As to her well-remembered childhood, when she was growing up in Depression-era Ohio, the family had some difficult economic times, but they remained strong and loving. Natalie’s mother read to her daughters and encouraged them in their reading and art. Natalie enjoyed discovering myths and fairy tales on her own and knew from a young age that she wanted to be an artist. She found Sir John Tenniel’s illustrations to Alice in Wonderland to be very inspiring, as was the story itself. Alice is portrayed as a sensible young girl surrounded by madcap (or rather a Mad Hatter) fantasy. By the time Natalie was nine, she had decided to become a book illustrator. She kept at it, specializing in pen and ink drawings, and studied art at Smith College. The same year she graduated, she married and was soon raising a family. The first book she illustrated, published in 1966, was a children’s fantasy story written by her husband. Soon, he became too busy with his college work to write books, so she wrote her own. In 1969, The Search for Delicious was named a Best Book by the New York Times.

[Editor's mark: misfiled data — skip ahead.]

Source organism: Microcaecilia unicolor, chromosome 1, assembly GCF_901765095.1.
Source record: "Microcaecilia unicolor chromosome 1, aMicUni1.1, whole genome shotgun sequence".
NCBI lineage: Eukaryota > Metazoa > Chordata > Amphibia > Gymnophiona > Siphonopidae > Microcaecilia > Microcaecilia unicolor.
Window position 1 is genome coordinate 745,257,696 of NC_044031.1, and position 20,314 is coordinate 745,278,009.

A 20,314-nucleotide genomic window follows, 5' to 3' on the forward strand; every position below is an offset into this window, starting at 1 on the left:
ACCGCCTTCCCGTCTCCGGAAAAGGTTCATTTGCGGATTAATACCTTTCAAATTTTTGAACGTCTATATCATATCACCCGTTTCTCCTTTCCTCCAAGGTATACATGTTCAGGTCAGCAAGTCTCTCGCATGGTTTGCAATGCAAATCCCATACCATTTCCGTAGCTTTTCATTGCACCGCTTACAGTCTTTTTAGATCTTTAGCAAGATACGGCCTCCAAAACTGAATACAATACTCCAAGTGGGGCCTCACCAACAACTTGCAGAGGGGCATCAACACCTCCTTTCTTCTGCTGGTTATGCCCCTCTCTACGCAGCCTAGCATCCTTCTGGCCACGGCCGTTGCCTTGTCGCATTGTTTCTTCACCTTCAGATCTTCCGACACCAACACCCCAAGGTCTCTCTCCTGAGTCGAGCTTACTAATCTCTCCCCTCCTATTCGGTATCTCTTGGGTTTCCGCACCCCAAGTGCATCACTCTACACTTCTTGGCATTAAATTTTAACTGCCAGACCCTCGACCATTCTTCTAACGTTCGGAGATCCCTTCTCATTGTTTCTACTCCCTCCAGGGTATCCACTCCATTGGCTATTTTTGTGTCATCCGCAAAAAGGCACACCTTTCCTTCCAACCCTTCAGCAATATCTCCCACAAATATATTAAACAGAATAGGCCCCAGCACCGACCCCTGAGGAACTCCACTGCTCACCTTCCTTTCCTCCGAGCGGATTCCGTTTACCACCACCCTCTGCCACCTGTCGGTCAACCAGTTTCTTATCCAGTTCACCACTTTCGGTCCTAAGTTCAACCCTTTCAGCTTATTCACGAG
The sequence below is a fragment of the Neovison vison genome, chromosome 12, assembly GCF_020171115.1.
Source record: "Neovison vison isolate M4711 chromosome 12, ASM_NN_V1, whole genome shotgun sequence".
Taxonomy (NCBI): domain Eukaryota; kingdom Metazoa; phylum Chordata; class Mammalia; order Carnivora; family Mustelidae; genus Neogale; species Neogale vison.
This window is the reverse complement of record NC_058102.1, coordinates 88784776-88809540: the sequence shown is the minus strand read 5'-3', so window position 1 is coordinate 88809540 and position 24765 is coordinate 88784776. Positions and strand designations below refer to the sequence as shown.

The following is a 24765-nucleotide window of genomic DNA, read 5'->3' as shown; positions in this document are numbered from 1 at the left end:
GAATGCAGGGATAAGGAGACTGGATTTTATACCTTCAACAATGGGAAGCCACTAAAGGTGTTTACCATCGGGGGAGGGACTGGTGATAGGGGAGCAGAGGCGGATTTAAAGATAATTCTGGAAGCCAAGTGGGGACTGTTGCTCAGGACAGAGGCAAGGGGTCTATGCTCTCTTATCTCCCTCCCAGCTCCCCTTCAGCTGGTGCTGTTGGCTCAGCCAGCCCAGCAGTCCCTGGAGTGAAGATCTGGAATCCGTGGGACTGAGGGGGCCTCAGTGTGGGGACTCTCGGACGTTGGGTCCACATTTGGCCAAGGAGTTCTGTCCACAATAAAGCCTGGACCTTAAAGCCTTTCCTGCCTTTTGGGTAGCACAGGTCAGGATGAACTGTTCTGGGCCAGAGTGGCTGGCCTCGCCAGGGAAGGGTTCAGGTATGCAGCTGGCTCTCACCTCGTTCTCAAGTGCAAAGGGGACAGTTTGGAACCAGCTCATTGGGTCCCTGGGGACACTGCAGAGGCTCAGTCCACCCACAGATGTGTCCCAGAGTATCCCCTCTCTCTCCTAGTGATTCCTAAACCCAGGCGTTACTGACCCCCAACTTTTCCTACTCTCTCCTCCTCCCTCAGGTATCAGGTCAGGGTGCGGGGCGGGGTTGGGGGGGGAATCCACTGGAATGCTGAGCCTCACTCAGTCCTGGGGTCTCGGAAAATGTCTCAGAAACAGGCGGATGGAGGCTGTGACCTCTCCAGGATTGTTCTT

She went on to write and illustrate books that were conspicuous for their wonderful use of language, humor, and thoughtfulness. Later on, she turned her talents back to illustrating others’ works. Her most recent book, The Moon Over High Street, like Tuck Everlasting, focuses on what’s really important in life when a young boy in a happy but poor family is offered adoption into a wealthier one.
Natalie Babbitt will be a featured speaker at the National Book Festival in Washington, D.C., September 22-23, 2012, on the National Mall. Can’t make it to the festival or can’t wait to learn more? You can watch her 30-minute speech in a Web-cast from the 2001 festival.
Born: July 28, 1932, in Dayton, Ohio
Birth name: Natalie Zane Moore
Education: Smith College, B.A., 1954, in art
Married: June 26, 1954, to Samuel Fisher Babbitt, a college administrator
Children: Christopher Converse, Thomas Collier II, Lucy Cullyford
- The Search for Delicious was named Best Book of 1969 for Children Ages Nine to Twelve, New York Times.
- Kneeknock Rise was named an ALA (American Library Association) Notable Book in 1970; a Newbery Honor Book in 1971; and a Horn Book Honor citation.